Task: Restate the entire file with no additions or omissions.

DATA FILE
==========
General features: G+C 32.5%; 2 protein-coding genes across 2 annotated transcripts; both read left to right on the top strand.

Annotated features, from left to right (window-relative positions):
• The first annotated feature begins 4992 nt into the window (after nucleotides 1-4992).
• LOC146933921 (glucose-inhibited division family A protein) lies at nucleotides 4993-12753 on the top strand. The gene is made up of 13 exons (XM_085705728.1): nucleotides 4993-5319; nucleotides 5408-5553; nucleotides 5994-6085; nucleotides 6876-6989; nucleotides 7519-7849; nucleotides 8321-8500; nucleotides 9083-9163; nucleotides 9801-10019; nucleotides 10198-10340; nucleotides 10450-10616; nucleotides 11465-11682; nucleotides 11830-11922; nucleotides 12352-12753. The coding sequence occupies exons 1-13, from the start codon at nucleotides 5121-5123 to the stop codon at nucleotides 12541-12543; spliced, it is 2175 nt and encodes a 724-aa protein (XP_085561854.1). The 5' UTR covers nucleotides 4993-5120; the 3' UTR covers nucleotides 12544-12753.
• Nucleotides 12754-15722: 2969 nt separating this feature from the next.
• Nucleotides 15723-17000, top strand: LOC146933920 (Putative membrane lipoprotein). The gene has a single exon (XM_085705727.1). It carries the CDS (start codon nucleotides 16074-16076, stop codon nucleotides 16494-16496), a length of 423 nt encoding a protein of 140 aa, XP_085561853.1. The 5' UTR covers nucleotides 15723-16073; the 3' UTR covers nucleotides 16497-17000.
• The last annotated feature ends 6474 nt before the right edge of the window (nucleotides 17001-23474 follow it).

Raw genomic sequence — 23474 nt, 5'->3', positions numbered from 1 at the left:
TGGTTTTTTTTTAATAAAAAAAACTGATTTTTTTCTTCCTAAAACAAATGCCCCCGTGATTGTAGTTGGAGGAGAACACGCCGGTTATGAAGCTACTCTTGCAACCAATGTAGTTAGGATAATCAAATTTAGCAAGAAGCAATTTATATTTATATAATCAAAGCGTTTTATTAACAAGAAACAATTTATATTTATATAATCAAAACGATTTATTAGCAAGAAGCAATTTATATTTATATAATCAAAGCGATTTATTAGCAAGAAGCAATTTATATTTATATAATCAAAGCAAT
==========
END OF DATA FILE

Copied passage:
General features: G+C 32.5%; 2 protein-coding genes across 2 annotated transcripts; both read left to right on the top strand.

Annotated features, from left to right (window-relative positions):
• The first annotated feature begins 4992 nt into the window (after nucleotides 1-4992).
• LOC146933921 (glucose-inhibited division family A protein) lies at nucleotides 4993-12753 on the top strand. The gene is made up of 13 exons (XM_085705728.1): nucleotides 4993-5319; nucleotides 5408-5553; nucleotides 5994-6085; nucleotides 6876-6989; nucleotides 7519-7849; nucleotides 8321-8500; nucleotides 9083-9163; nucleotides 9801-10019; nucleotides 10198-10340; nucleotides 10450-10616; nucleotides 11465-11682; nucleotides 11830-11922; nucleotides 12352-12753. The coding sequence occupies exons 1-13, from the start codon at nucleotides 5121-5123 to the stop codon at nucleotides 12541-12543; spliced, it is 2175 nt and encodes a 724-aa protein (XP_085561854.1). The 5' UTR covers nucleotides 4993-5120; the 3' UTR covers nucleotides 12544-12753.
• Nucleotides 12754-15722: 2969 nt separating this feature from the next.
• Nucleotides 15723-17000, top strand: LOC146933920 (Putative membrane lipoprotein). The gene has a single exon (XM_085705727.1). It carries the CDS (start codon nucleotides 16074-16076, stop codon nucleotides 16494-16496), a length of 423 nt encoding a protein of 140 aa, XP_085561853.1. The 5' UTR covers nucleotides 15723-16073; the 3' UTR covers nucleotides 16497-17000.
• The last annotated feature ends 6474 nt before the right edge of the window (nucleotides 17001-23474 follow it).

Raw genomic sequence — 23474 nt, 5'->3', positions numbered from 1 at the left:
TGGTTTTTTTTTAATAAAAAAAACTGATTTTTTTCTTCCTAAAACAAATGCCCCCGTGATTGTAGTTGGAGGAGAACACGCCGGTTATGAAGCTACTCTTGCAACCAATGTAGTTAGGATAATCAAATTTAGCAAGAAGCAATTTATATTTATATAATCAAAGCGTTTTATTAACAAGAAACAATTTATATTTATATAATCAAAACGATTTATTAGCAAGAAGCAATTTATATTTATATAATCAAAGCGATTTATTAGCAAGAAGCAATTTATATTTATATAATCAAAGCAAT